Variation in leaf functional traits through the early development of coastal heathland plants
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Seedling recruitment provides a mechanism for re-establishment after fire and is thus key in the life cycle of managed heathland plant species. However, the seedling phase is a vulnerable stage of the plant’s life cycle, and seedling growth and survival might be more affected by environmental stressors, such as climate, than adult individuals. Global environmental change impacts on seedlings thus can affect community assembly and ecosystem functioning. I study seedling biology in the threatened coastal heathlands of Norway and Europe. Plant functional traits, including the leaf economics spectrum (LES), are important tools for understanding changes in vegetation with global change, as traits underlie both plant responses to environmental stressors and their roles in ecosystem functioning. Little is known about how traits vary within and especially between species through the ontogeny in coastal heathlands. To fill this knowledge gap, I tested how functional traits vary over the seedling phase by measuring functional traits of 10 herbaceous species common in coastal heathlands through 16 weeks of growth, in addition to measurements of cotyledons and adult traits. Groups central in the coastal heathland ecology were chosen; forbs and graminoids, early- and late-successional species, and species with a persistent or transient seed bank. Traits related to productivity and growth were measured; leaf thickness, specific leaf area (SLA), leaf dry matter content (LDMC), and relative growth rate (RGR). The results show that resource acquisitive traits dominate in the early life-history stage of coastal heathland plants and develop toward being conservative. Trait values are more constrained for seedlings than for adults, and interspecific ranking remain constant for species. Trait values are different and change in different directions through time for growth forms and successional strategies. This is not found for seed bank status. My findings suggest that leaf trait differentiation appears early in a plant’s life, but adult traits can still not predict the seedling traits, and hence seedling vulnerabilities to environmental stressors. This study can contribute to understanding how the future climate might affect seedling recruitment, and hence biodiversity and ecosystem functioning of coastal heathlands.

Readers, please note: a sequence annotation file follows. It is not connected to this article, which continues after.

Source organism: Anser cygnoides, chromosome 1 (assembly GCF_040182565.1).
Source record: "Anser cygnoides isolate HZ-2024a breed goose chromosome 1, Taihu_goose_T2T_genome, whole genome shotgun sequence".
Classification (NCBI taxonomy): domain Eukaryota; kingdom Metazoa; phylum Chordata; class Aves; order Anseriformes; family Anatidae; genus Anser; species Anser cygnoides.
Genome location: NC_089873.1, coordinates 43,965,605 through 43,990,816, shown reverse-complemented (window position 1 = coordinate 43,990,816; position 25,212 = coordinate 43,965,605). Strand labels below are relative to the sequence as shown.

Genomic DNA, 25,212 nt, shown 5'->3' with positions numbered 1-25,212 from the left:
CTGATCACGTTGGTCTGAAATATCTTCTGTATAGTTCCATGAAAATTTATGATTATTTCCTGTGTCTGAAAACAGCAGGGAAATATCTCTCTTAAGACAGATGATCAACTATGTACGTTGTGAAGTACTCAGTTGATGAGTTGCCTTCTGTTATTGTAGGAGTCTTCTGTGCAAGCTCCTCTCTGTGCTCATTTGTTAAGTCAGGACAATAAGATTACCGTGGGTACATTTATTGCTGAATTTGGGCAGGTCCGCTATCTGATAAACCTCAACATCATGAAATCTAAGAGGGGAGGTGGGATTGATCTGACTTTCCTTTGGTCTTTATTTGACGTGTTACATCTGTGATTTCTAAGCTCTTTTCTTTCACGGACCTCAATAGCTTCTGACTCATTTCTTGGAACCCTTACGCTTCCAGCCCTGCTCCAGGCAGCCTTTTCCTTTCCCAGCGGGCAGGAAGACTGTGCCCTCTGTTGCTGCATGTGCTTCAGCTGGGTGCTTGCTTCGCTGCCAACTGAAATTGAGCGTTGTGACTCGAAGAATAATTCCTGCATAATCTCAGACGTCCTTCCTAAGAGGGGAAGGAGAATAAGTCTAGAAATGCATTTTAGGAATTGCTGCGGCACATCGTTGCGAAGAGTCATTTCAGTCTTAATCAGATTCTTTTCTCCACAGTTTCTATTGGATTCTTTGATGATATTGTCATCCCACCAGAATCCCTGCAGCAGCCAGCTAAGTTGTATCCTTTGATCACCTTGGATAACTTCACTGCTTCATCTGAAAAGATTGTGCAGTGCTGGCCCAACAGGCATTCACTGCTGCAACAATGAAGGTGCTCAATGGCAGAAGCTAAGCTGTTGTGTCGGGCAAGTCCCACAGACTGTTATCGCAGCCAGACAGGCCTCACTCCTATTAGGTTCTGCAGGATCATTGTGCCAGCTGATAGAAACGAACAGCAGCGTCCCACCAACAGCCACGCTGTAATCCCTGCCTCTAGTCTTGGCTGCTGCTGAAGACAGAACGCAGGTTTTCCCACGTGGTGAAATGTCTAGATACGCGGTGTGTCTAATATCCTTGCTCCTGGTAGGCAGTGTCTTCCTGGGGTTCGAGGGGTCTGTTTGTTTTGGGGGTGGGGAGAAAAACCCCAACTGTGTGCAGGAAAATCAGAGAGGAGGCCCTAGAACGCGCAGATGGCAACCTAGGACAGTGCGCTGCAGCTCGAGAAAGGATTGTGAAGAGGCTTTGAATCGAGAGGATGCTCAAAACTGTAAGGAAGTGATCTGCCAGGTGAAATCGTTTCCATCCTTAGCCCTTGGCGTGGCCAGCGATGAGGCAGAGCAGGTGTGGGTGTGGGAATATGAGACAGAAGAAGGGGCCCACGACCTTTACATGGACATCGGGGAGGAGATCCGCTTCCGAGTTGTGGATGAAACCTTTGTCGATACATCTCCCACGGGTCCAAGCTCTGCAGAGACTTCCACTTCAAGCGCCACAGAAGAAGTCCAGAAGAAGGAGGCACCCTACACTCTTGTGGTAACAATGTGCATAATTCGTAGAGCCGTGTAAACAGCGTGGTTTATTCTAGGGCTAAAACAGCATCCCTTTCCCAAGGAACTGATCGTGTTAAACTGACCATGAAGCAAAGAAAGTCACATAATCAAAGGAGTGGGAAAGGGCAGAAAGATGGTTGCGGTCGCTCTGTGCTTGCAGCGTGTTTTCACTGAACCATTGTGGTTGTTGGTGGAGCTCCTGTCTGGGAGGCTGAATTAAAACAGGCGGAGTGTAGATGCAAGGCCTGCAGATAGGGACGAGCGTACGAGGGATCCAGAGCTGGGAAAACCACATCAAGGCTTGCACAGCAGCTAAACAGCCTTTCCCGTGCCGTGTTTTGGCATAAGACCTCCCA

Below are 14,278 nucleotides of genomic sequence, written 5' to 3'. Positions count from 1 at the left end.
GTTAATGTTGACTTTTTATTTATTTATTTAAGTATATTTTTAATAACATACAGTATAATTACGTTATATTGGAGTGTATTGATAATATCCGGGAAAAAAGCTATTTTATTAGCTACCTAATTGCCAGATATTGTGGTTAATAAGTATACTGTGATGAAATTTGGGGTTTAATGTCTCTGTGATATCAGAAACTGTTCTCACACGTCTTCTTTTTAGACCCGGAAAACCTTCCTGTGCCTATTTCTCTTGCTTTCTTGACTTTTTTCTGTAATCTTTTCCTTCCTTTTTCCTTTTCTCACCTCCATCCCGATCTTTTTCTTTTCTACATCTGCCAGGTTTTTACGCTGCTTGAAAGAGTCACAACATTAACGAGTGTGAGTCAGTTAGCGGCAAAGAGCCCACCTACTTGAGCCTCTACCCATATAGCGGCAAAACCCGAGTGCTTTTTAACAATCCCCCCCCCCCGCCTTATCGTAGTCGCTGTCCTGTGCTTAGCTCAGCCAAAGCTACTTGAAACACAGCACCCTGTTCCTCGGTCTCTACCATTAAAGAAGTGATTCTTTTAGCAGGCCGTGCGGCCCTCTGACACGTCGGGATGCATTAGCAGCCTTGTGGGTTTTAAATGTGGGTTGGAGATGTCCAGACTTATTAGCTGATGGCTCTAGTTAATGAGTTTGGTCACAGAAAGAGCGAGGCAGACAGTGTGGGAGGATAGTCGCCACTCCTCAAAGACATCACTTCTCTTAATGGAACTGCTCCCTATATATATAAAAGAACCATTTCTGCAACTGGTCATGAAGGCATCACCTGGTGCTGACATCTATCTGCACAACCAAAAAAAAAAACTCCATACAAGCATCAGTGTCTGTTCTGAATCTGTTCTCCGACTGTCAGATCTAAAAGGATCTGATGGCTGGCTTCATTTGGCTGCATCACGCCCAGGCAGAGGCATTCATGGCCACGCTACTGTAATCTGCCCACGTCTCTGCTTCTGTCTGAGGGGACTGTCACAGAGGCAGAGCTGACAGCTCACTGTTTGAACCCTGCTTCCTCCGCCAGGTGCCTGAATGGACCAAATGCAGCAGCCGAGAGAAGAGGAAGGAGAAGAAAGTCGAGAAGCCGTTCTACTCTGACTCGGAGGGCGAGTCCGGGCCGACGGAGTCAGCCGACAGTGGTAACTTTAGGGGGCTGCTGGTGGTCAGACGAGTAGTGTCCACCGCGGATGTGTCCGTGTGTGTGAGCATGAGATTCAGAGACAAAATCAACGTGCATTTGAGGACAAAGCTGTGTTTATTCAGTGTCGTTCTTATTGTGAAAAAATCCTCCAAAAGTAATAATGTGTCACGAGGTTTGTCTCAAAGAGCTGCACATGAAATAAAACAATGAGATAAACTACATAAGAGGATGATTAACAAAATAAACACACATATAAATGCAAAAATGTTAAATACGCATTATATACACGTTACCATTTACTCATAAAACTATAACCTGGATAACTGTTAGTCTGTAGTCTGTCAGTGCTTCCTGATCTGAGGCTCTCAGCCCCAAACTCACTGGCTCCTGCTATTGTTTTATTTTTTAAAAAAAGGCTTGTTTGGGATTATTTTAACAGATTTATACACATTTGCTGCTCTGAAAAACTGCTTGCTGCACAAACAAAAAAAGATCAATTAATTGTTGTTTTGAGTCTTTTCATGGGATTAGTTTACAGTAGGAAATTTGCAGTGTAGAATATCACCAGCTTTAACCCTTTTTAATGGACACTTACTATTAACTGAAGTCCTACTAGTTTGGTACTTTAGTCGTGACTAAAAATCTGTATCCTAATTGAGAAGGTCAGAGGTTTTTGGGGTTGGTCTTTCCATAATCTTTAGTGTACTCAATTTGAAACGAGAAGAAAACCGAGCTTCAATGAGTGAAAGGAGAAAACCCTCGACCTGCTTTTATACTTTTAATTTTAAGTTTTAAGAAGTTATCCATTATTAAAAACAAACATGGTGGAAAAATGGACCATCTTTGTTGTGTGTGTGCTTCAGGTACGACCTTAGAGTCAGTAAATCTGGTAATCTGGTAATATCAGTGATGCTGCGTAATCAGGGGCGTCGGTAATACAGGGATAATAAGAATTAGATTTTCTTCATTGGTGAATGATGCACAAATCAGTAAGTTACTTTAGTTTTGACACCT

PublisherThe University of Bergen
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